I did find two good bearings to fit the mounting studs. But the guides are an old design and too damaged to get much life out of them. The blocks will make good feed for the melting pot.

Digging through my bearing box, I found these four gems. They are too small for the sawmill, but quite heavy duty for there size and mounted on eccentric shafts, which makes it easy to mount and adjust. I think my 12" shop saw is getting new guides soon.

So in the end I decided on a heavy RBL 20 mm bearing. I have 10 new ones in stock, so I will have 4 left over for future replacements and I have lots of 20 mm shafting. I am going to try to get the mounts drilled eccentric to make them easy to adjust. I am looking at something close to what you see in the picture, the bearings are sitting on. The picture was printed from the "Vehicle Wheel Band Sawmill" file I uploaded in a previous post.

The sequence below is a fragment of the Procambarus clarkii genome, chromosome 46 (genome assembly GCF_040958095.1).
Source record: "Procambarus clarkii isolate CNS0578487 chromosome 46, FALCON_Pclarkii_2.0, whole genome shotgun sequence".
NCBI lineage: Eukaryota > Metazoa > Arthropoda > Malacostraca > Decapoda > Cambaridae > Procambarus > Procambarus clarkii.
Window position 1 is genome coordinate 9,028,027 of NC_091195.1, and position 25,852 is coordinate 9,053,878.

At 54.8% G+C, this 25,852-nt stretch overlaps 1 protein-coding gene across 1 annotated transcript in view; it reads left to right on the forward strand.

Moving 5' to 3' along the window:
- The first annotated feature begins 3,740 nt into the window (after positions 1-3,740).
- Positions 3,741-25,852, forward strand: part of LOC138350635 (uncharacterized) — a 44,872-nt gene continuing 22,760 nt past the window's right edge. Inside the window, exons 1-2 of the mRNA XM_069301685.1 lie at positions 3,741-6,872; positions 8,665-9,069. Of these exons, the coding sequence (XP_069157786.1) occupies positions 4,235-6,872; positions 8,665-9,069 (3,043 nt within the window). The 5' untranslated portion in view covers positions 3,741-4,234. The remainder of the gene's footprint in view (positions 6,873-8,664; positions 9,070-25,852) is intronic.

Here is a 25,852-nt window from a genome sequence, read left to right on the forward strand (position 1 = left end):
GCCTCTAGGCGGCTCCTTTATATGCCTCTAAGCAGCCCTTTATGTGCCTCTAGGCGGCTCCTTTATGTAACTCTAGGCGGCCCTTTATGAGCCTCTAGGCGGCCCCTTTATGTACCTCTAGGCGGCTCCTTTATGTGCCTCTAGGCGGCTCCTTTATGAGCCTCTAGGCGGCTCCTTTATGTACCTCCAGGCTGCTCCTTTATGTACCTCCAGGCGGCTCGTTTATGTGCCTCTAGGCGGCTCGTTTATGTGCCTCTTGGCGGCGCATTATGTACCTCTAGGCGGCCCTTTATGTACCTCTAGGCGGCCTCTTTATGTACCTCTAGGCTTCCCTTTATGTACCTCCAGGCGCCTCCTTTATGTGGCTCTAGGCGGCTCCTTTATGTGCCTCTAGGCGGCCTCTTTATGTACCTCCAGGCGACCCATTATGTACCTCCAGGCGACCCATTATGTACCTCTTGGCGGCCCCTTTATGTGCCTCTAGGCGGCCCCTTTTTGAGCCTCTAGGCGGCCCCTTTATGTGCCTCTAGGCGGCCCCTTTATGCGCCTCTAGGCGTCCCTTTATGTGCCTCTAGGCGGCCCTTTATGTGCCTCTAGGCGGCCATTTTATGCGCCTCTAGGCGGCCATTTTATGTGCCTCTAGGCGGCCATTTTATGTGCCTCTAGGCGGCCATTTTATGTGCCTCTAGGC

Wednesday, August 8, 2018

Completed Tension And Tilt Assembly

So put in a good day out there, accomplished what I set out to do. mainly rebuild the tension and tilt assembly to get the adjustments facing the operator and increase the adjustment clearances.

I started of with the tilt adjustment. I decided reversing the adjustment shaft and shortening it would be easy enough. First operation was to drill the end of the internal thread deeper, cut it off to the desired length and re-thread it.

In this picture re-threading the shaft after cutting off.